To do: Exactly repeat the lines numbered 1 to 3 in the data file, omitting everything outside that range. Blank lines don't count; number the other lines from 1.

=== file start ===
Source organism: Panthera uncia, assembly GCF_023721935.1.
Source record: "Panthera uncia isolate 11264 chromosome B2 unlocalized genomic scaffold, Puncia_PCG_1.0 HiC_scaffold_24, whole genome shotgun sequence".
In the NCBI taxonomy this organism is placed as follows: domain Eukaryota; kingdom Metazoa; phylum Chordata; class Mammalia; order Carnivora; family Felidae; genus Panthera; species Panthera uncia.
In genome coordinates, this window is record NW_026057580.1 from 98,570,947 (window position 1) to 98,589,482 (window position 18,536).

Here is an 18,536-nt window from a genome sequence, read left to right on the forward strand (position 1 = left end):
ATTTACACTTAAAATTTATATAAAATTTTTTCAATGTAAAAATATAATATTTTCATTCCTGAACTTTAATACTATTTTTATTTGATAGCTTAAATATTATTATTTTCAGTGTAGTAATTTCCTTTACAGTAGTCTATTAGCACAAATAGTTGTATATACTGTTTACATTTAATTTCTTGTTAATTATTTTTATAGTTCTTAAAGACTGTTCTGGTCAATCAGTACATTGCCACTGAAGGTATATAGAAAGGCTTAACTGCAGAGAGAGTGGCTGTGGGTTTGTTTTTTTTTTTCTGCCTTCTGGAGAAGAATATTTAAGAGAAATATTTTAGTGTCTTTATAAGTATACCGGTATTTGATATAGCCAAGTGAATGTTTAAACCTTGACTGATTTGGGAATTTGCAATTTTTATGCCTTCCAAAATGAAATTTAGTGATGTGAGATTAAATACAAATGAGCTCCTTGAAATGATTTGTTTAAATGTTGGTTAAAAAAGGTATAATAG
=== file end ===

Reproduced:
Source organism: Panthera uncia, assembly GCF_023721935.1.
Source record: "Panthera uncia isolate 11264 chromosome B2 unlocalized genomic scaffold, Puncia_PCG_1.0 HiC_scaffold_24, whole genome shotgun sequence".
In the NCBI taxonomy this organism is placed as follows: domain Eukaryota; kingdom Metazoa; phylum Chordata; class Mammalia; order Carnivora; family Felidae; genus Panthera; species Panthera uncia.